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Is IV valproate better than IV phenytoin in adults with status epilepticus?

Three Part Question

In [adult patients in status epilepticus] is [IV valproate or IV phenytoin better] at [terminating seizures].

Clinical Scenario

You are called to resus to see an adult with known epilepsy who has been brought in by ambulance in status epilepticus. The seizure is ongoing despite IM and IV midazolam boluses.

A phenytoin infusion is the widely accepted second line treatment for benzodiazepine-resistant seizures, however you are aware of draft guidelines suggesting the use of newer anticonvulsants such as valproate or levetiracetam.

Search Strategy

(intravenous OR IV) AND (valproate OR valproic) AND status epilepticus.
Filters used: English language only.

Search Outcome

120 papers were found using the above search strategy. Manual review of search results resulted in relevant two RCTs and two systematic reviews (SRs). One further relevant paper was found on review of the references listed in the SRs.

A PubMed search was performed by the second checker using the search terms \'status phenytoin valproate\' with filters for studies including adults over 19 only and published in the last five years. An additional paper describing a retrospective case series was found using this method.

Relevant Paper(s)

Author, date and country Patient group Study type (level of evidence) Outcomes Key results Study Weaknesses
Misra et al
Patients with status epilepticus (operational definition). Patients randomised to IV phenytoin or valprate as first line. 68 patients recruited (target 85).Prospective RCT (level 2)Clinical seizure cessation after infusion65.7% (23/35) for valproate vs 42% (14/33) for phenytoin. p=0.046Small sample size, therefore study underpowered. Open label study. Study includes 12 children, therefore not wholly applicable to this BET. Study population different to that seen in the typical \'Western\' ED - 55% had CNS infections as the cause of status epilepticus. Also, valproate or phenytoin are not typically used as first line drugs in status epilepticus.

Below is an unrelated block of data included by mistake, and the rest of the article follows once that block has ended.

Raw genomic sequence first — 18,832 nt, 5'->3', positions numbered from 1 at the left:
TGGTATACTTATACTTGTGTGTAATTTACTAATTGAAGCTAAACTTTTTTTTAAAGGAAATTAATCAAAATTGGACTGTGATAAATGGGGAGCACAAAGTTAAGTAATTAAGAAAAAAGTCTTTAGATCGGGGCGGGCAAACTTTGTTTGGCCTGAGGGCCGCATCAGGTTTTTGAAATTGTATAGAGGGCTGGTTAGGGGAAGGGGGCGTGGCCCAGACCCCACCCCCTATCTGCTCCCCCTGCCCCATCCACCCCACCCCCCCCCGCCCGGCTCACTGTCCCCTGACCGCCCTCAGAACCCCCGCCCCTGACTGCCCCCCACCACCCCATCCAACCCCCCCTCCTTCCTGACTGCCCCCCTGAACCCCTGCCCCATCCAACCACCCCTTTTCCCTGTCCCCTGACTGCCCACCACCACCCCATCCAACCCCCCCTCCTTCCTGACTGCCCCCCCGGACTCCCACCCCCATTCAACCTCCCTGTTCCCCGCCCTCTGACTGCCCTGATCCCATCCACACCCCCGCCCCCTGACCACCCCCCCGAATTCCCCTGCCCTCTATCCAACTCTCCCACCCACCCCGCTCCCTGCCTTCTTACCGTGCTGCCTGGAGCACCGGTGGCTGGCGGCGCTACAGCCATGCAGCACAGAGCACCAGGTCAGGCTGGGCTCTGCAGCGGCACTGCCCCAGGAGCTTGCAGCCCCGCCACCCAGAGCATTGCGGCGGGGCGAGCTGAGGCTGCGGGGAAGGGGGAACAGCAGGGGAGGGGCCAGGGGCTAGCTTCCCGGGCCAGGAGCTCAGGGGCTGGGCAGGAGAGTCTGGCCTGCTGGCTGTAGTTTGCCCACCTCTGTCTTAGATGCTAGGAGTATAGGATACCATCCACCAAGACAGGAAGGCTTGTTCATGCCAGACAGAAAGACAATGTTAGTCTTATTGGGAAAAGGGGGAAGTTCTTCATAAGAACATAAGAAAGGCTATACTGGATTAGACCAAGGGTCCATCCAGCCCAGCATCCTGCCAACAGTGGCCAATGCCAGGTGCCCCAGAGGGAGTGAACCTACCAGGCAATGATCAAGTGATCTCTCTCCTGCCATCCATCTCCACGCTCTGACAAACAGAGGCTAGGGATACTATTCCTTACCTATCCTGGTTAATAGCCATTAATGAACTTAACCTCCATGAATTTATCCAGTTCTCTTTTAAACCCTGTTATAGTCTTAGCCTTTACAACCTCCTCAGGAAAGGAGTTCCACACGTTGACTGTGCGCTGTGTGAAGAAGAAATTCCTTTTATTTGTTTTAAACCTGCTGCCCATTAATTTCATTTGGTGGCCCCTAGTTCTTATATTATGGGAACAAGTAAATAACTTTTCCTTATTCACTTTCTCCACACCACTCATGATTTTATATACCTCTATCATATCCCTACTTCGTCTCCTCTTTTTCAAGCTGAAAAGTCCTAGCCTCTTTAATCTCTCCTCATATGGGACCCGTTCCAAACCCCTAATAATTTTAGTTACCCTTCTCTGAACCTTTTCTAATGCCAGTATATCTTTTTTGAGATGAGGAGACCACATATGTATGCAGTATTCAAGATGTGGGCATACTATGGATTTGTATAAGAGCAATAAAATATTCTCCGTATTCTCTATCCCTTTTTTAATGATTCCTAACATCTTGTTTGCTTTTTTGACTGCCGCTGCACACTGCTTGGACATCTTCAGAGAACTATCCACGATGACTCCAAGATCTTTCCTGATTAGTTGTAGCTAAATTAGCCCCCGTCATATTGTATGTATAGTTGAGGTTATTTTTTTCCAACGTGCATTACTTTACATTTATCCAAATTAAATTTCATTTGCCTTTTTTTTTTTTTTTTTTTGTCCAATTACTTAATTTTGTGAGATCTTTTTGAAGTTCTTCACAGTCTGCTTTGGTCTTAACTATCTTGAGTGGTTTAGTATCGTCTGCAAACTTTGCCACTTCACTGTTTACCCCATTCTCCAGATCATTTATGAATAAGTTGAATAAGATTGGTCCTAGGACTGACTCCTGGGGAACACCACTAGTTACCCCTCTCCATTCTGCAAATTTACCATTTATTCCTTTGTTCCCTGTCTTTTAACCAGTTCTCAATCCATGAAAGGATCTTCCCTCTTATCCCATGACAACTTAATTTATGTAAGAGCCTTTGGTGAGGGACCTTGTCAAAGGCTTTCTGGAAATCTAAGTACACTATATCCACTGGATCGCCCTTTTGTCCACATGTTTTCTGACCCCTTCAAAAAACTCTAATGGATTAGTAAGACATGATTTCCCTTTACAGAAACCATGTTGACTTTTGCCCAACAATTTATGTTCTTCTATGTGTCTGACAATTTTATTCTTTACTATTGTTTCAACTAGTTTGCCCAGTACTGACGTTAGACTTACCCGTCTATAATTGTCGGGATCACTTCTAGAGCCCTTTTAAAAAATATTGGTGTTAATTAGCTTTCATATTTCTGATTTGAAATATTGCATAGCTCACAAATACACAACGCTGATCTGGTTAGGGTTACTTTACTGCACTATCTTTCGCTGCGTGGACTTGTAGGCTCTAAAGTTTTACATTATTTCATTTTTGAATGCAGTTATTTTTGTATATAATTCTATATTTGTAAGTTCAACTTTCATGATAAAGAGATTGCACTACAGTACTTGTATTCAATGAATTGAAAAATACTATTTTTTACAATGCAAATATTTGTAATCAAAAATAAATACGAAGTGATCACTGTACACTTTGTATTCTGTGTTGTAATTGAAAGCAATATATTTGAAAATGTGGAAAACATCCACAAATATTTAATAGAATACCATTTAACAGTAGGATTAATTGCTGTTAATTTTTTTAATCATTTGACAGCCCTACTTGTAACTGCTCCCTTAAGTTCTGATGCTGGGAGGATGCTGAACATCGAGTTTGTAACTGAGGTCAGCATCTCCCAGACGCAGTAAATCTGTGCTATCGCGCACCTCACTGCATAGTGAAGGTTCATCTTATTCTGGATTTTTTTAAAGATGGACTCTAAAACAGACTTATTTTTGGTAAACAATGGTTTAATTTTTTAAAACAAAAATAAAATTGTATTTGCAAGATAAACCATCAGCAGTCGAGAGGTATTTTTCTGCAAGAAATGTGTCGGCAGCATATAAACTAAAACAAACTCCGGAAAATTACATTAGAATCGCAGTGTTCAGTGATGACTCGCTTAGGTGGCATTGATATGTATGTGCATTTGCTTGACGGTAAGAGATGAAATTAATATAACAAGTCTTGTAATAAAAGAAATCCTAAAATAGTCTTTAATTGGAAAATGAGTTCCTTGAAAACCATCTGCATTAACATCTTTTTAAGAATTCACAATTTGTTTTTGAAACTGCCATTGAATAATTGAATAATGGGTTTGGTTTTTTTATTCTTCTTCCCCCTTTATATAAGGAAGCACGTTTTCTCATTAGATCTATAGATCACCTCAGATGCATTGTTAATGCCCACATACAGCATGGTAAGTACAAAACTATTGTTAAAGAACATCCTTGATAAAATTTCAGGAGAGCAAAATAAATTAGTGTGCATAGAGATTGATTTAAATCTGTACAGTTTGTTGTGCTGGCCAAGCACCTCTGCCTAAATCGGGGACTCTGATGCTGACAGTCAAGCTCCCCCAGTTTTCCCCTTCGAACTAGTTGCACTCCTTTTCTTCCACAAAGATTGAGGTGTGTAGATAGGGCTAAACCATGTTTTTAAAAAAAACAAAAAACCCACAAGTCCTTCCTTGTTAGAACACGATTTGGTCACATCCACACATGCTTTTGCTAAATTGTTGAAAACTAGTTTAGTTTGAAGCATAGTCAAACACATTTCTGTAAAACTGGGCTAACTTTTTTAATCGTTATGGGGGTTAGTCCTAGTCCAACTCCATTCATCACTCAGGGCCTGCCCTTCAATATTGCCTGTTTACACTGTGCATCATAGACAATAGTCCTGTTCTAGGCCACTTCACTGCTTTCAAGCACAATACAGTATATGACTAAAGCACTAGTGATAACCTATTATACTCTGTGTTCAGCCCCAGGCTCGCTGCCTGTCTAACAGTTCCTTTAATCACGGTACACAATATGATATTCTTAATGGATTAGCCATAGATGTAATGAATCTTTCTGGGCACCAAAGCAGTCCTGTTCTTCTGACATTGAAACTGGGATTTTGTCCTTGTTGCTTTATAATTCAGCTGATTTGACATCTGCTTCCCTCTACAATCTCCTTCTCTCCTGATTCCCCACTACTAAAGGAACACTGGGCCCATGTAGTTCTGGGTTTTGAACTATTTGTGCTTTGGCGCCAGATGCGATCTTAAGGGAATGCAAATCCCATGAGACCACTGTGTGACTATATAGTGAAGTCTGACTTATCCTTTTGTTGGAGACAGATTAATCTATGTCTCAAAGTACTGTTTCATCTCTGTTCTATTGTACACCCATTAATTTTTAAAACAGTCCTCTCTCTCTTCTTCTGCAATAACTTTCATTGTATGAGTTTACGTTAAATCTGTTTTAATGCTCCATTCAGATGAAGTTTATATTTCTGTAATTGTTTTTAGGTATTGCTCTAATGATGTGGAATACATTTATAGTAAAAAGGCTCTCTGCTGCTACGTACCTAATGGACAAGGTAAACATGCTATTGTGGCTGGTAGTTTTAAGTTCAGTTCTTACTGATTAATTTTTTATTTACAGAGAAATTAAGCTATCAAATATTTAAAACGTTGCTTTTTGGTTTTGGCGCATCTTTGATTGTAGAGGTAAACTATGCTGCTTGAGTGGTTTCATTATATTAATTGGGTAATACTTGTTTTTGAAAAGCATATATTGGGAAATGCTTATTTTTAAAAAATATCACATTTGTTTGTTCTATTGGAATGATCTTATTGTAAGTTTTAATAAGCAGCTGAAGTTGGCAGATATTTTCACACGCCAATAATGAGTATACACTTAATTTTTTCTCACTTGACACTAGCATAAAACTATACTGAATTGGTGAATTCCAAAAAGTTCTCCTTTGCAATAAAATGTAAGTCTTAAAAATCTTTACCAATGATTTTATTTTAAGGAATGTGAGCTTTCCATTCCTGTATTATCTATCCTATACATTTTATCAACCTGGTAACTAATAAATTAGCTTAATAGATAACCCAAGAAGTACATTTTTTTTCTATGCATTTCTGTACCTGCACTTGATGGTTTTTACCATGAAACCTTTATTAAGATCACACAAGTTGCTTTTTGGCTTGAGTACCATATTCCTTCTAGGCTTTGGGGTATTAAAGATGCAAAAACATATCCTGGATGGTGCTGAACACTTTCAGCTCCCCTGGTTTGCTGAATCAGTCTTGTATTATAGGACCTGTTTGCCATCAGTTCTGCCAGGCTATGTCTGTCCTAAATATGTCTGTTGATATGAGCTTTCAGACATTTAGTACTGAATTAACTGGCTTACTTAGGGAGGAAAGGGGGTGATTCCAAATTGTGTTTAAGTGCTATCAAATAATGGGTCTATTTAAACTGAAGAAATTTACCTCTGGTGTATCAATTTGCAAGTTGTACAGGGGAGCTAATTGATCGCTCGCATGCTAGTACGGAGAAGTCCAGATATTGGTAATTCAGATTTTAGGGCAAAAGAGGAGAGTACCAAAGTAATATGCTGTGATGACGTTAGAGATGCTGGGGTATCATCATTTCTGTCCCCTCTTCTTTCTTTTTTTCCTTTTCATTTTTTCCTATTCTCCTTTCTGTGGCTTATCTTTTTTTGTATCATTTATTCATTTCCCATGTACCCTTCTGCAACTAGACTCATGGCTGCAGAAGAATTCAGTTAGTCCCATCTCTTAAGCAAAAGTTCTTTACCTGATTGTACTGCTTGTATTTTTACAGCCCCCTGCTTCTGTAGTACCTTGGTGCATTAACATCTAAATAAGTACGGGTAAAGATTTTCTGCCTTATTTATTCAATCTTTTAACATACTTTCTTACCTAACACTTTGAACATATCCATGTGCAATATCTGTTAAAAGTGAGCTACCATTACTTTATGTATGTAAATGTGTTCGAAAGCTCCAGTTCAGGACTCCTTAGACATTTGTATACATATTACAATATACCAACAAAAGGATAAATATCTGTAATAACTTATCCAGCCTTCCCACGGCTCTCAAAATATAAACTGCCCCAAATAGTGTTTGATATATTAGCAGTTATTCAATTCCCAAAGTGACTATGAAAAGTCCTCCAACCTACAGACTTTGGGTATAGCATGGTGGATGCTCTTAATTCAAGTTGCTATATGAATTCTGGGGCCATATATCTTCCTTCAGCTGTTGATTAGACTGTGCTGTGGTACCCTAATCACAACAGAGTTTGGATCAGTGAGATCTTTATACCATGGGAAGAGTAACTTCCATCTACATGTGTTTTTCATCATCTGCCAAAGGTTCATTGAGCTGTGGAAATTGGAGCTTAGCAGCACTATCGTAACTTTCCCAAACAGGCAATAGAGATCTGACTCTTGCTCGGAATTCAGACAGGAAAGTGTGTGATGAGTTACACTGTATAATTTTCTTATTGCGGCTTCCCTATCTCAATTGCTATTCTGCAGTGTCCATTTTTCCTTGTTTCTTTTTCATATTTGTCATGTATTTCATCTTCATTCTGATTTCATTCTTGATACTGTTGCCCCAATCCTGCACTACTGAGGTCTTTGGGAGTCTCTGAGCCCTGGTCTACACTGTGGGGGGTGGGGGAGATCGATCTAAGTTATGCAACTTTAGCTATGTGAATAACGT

Seizure freedom at 24 hours57% (8/14) for valproate vs 43.4% (10/26) for phenytoin. p=0.32
Agarwal et al
Patients with benzodiazepine-resistant status epilepticus (operational definition), randomised to IV phenytoin or valproate with age and sex matching. 100 patients recruited - 50 each.Prospective RCT - level 2.Cessation of status epilepticus within 20 minutes of starting infusion88% (44/50) with valproate vs 84% (42/50) with phenytoin. p>0.05Randomisation method not described in paper. Study includes children, therefore not wholly applicable to this BET. Study population also likely to be different to that seen in the typical \'Western\' ED - 24 patients had infectious granulomas, 22 had CNS infections.
Gilad et al
Adult patients in status epilepticus (formal definition) or acute repetitive seizures (>2 seizures in 6 hours different to usual pattern). 74 patients recruited - 27 had status epilepticus. Randomised to valproate or phenytoin (2:1 ratio). Both used as first line.Prospective RCT - level 2.Clinical seizure cessation without need for rescue medication87.8% (43/49) with valproate vs 88% (22/25) with phenytoin. p value not listed.Open label study. Majority of patients recruited had acute repetitive seizures rather than status epilepticus. Subgroup analysis of patients with status epilepticus showed valproate was less effective than phenytoin: clinical seizure cessation in 72.3% (13/18) with valproate vs 77.8% (7/9) with phenytoin. No p values listed.


The two published systematic reviews found by the search method listed previously (Brigo et al 2011 and Liu et al 2012) both state that there is no significant difference between IV valproate and phenytoin in status epilepticus. While two of the RCTs listed did find there was no significant difference and one showed benefit in using valproate over phenytoin, it is doubtful whether this can be used to guide clinical practice in \'first world\' settings given the differences in aetiology and case mix. Two papers also studied the use of IV valproate or phenytoin as first line treatment for status epilepticus, which is contrary to established practice in \'Western\' medicine, where parenteral benzodiazepines are considered first line therapy. Given that IV phenytoin is widely accepted as second-line therapy for status epilepticus, these studies are not sufficient to recommend the use of IV valproate over phenytoin routinely.

Clinical Bottom Line

There is insufficient evidence that IV valproate is better than IV phenytoin. IV valproate may be considered as second-line therapy for status epilepticus if phenytoin is contra-indicated.


  1. Misra UK, Kalita J, Patel R Sodium valproate vs phenytoin in status epilepticus: A pilot study Neurology 2006;67:340-342
  2. Agarwal P, Kumar N, Chandra R, Gupta G, Antony AR, Garg N Randomized study of intravenous valproate and phenytoin in status epilepticus Seizure 2007;16:527-532
  3. Gilad R, Izkovitz N, Dabby R, Rapoport A, Sadeh M, Wellber B, Lampl Y. Treatment of status epilepticus and acute repetitive seizures with i.v. valproic acid vs phenytoin. Acta Neurol Scand 2008;118:296-300